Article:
Sen. Elizabeth Warren (D-MA) on Tuesday released a set of requirements she would like to impose on U.S. corporations that receive assistance from the federal government in the wake of the coronavirus pandemic.
“When the 2008 financial crisis hit, the federal government responded with a bankers' bailout. The rich and powerful got richer and more powerful,” Warren said in an op-ed on CNN Monday. “Any stimulus package must ... pass an important test: federal money that goes to big corporations or specific industries must be used to help their employees. Funds must come with strings attached to ensure that the money goes to maintain payroll, not to enrich shareholders or pay executive bonuses.”
Here’s the list of “progressive priorities and requirements” Warren wants to see in any stimulus package:
- Companies must maintain their payrolls and use funds to keep people working or on payroll.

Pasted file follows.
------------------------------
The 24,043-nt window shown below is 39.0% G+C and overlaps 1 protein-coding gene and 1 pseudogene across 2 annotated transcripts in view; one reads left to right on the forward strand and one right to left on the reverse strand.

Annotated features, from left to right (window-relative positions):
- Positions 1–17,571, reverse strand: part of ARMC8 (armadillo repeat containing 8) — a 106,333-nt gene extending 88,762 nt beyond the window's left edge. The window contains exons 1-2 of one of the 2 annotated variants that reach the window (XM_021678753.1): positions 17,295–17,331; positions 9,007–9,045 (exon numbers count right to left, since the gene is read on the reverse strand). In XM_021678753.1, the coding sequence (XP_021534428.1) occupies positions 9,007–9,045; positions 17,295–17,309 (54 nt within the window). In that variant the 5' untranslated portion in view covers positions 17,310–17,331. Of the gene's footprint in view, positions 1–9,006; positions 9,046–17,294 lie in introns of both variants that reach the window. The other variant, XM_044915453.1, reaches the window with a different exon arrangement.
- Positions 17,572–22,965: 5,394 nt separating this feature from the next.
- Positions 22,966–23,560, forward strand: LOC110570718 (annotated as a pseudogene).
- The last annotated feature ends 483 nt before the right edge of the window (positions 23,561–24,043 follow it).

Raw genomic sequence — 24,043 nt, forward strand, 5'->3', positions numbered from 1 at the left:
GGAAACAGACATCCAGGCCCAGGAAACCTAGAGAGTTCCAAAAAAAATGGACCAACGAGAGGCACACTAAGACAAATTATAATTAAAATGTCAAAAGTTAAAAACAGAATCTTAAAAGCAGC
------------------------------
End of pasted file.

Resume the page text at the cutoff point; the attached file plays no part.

- Companies must provide a $15 minimum wage as quickly as practicable but no later than one year of the national emergency declaration ending.
- Companies are permanently prohibited from engaging in share repurchases.
- Companies are prohibited from paying out dividends or executive bonuses while they are receiving any relief and for three years thereafter.
- Companies must set aside at least one seat -- but potentially two or more, as the amount of relief increases -- on the board of directors for representatives elected by workers.
- Collective bargaining agreements should remain in place and should not be reopened or renegotiated pursuant to this relief program.
- Corporations must obtain shareholder and board approval for all political expenditures.
- CEOs must be required to personally certify a company is compliance and face criminal penalties for violating these certifications.
Warren hasn’t said how she plans to enact her proposals, or whether they are a necessary condition for her support of the stimulus packages currently being debated in Congress.